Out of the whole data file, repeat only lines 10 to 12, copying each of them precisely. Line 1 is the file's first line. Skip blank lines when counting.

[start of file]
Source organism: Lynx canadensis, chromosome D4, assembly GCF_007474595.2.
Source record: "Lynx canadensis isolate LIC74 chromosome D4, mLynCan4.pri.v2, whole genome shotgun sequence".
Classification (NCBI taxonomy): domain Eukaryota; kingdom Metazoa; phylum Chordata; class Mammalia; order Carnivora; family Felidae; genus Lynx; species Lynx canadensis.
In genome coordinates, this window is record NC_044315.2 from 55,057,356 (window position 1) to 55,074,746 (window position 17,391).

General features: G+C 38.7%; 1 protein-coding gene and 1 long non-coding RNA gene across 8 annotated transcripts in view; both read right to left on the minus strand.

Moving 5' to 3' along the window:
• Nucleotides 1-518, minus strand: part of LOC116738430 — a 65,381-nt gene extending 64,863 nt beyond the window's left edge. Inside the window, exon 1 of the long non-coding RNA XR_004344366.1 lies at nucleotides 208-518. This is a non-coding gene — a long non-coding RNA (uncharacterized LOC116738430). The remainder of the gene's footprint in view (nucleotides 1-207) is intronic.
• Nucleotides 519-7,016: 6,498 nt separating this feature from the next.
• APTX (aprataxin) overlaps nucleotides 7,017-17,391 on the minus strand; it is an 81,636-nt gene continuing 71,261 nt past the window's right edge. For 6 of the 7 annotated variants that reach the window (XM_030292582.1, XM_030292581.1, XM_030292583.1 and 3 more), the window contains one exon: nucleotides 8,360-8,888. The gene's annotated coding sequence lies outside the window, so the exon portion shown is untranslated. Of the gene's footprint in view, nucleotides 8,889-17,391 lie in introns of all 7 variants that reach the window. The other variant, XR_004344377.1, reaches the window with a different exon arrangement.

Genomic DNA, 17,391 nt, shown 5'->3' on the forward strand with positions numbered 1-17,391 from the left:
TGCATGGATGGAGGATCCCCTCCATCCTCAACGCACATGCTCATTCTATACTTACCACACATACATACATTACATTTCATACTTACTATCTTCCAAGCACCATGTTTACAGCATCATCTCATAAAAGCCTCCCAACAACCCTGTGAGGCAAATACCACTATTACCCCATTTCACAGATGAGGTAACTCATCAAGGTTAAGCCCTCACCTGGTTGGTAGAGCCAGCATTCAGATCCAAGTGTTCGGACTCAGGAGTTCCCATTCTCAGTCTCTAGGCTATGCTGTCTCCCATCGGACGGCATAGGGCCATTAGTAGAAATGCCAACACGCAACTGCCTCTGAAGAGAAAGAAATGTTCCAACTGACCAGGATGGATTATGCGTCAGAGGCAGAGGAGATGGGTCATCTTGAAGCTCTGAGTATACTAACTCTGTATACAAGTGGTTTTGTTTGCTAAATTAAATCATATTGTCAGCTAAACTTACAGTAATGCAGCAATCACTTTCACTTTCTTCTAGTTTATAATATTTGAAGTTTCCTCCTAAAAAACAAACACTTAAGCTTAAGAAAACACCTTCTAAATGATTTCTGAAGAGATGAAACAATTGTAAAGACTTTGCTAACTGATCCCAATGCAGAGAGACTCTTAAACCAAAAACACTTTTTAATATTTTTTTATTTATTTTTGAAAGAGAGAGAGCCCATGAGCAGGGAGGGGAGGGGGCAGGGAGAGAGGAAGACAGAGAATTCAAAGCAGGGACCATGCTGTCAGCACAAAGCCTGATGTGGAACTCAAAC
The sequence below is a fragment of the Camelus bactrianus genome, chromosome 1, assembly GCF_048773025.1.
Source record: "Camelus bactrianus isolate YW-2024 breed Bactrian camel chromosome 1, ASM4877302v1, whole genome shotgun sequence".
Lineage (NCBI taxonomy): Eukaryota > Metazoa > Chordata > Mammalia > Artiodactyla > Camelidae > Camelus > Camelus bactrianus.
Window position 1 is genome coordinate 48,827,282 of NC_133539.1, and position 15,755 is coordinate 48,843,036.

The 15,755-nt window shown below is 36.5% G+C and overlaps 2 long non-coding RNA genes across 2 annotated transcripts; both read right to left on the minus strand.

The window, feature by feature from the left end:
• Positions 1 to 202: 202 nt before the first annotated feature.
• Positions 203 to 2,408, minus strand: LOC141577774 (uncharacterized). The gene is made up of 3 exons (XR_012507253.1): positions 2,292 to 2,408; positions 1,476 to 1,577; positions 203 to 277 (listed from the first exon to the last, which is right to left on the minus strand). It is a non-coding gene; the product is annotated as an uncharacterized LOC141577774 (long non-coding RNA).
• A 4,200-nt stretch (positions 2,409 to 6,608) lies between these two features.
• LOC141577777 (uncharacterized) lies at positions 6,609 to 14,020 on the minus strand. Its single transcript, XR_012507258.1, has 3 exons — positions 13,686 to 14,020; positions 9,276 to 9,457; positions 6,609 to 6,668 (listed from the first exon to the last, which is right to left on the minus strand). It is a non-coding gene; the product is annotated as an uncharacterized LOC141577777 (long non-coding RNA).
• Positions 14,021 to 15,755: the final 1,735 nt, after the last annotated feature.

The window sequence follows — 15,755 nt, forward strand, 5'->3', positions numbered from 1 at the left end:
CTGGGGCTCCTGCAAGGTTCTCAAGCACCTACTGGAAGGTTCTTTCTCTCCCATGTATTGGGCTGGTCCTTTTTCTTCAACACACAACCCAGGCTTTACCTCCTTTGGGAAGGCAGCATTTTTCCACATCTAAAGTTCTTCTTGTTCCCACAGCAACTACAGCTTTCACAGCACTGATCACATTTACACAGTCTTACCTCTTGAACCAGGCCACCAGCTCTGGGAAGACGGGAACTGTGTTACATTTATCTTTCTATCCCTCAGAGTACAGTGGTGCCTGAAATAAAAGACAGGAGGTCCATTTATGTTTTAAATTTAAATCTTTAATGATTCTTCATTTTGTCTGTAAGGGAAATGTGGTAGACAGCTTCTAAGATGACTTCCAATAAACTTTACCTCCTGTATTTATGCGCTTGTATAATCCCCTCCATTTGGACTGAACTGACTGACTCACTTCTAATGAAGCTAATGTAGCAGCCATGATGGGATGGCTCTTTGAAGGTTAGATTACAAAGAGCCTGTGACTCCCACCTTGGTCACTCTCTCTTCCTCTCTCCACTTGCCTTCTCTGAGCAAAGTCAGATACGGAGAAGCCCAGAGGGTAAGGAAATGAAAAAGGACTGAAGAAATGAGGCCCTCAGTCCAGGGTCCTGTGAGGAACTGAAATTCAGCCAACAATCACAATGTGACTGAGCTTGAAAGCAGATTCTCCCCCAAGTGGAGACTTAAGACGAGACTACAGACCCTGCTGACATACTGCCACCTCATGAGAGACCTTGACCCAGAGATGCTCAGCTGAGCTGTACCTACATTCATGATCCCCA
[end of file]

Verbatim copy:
Genomic DNA, 17,391 nt, shown 5'->3' on the forward strand with positions numbered 1-17,391 from the left:
TGCATGGATGGAGGATCCCCTCCATCCTCAACGCACATGCTCATTCTATACTTACCACACATACATACATTACATTTCATACTTACTATCTTCCAAGCACCATGTTTACAGCATCATCTCATAAAAGCCTCCCAACAACCCTGTGAGGCAAATACCACTATTACCCCATTTCACAGATGAGGTAACTCATCAAGGTTAAGCCCTCACCTGGTTGGTAGAGCCAGCATTCAGATCCAAGTGTTCGGACTCAGGAGTTCCCATTCTCAGTCTCTAGGCTATGCTGTCTCCCATCGGACGGCATAGGGCCATTAGTAGAAATGCCAACACGCAACTGCCTCTGAAGAGAAAGAAATGTTCCAACTGACCAGGATGGATTATGCGTCAGAGGCAGAGGAGATGGGTCATCTTGAAGCTCTGAGTATACTAACTCTGTATACAAGTGGTTTTGTTTGCTAAATTAAATCATATTGTCAGCTAAACTTACAGTAATGCAGCAATCACTTTCACTTTCTTCTAGTTTATAATATTTGAAGTTTCCTCCTAAAAAACAAACACTTAAGCTTAAGAAAACACCTTCTAAATGATTTCTGAAGAGATGAAACAATTGTAAAGACTTTGCTAACTGATCCCAATGCAGAGAGACTCTTAAACCAAAAACACTTTTTAATATTTTTTTATTTATTTTTGAAAGAGAGAGAGCCCATGAGCAGGGAGGGGAGGGGGCAGGGAGAGAGGAAGACAGAGAATTCAAAGCAGGGACCATGCTGTCAGCACAAAGCCTGATGTGGAACTCAAAC
The sequence below is a fragment of the Camelus bactrianus genome, chromosome 1, assembly GCF_048773025.1.